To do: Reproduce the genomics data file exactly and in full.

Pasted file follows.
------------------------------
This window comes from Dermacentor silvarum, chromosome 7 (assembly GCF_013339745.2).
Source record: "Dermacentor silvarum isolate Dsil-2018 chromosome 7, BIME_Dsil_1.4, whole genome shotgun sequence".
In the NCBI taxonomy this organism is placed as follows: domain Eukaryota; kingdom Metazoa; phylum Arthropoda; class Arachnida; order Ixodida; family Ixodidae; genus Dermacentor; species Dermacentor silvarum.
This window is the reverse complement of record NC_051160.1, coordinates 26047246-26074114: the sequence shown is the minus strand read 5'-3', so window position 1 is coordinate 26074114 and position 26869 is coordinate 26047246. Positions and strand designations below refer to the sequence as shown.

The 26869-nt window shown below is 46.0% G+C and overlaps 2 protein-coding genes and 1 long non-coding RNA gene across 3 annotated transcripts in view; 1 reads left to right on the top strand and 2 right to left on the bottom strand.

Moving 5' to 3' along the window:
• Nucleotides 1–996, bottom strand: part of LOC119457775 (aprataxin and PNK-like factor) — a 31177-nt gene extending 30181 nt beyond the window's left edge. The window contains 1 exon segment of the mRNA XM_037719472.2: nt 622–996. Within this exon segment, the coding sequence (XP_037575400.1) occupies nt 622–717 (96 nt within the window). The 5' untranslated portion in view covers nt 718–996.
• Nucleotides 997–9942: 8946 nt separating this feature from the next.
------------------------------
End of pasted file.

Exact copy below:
This window comes from Dermacentor silvarum, chromosome 7 (assembly GCF_013339745.2).
Source record: "Dermacentor silvarum isolate Dsil-2018 chromosome 7, BIME_Dsil_1.4, whole genome shotgun sequence".
In the NCBI taxonomy this organism is placed as follows: domain Eukaryota; kingdom Metazoa; phylum Arthropoda; class Arachnida; order Ixodida; family Ixodidae; genus Dermacentor; species Dermacentor silvarum.
This window is the reverse complement of record NC_051160.1, coordinates 26047246-26074114: the sequence shown is the minus strand read 5'-3', so window position 1 is coordinate 26074114 and position 26869 is coordinate 26047246. Positions and strand designations below refer to the sequence as shown.

The 26869-nt window shown below is 46.0% G+C and overlaps 2 protein-coding genes and 1 long non-coding RNA gene across 3 annotated transcripts in view; 1 reads left to right on the top strand and 2 right to left on the bottom strand.

Moving 5' to 3' along the window:
• Nucleotides 1–996, bottom strand: part of LOC119457775 (aprataxin and PNK-like factor) — a 31177-nt gene extending 30181 nt beyond the window's left edge. The window contains 1 exon segment of the mRNA XM_037719472.2: nt 622–996. Within this exon segment, the coding sequence (XP_037575400.1) occupies nt 622–717 (96 nt within the window). The 5' untranslated portion in view covers nt 718–996.
• Nucleotides 997–9942: 8946 nt separating this feature from the next.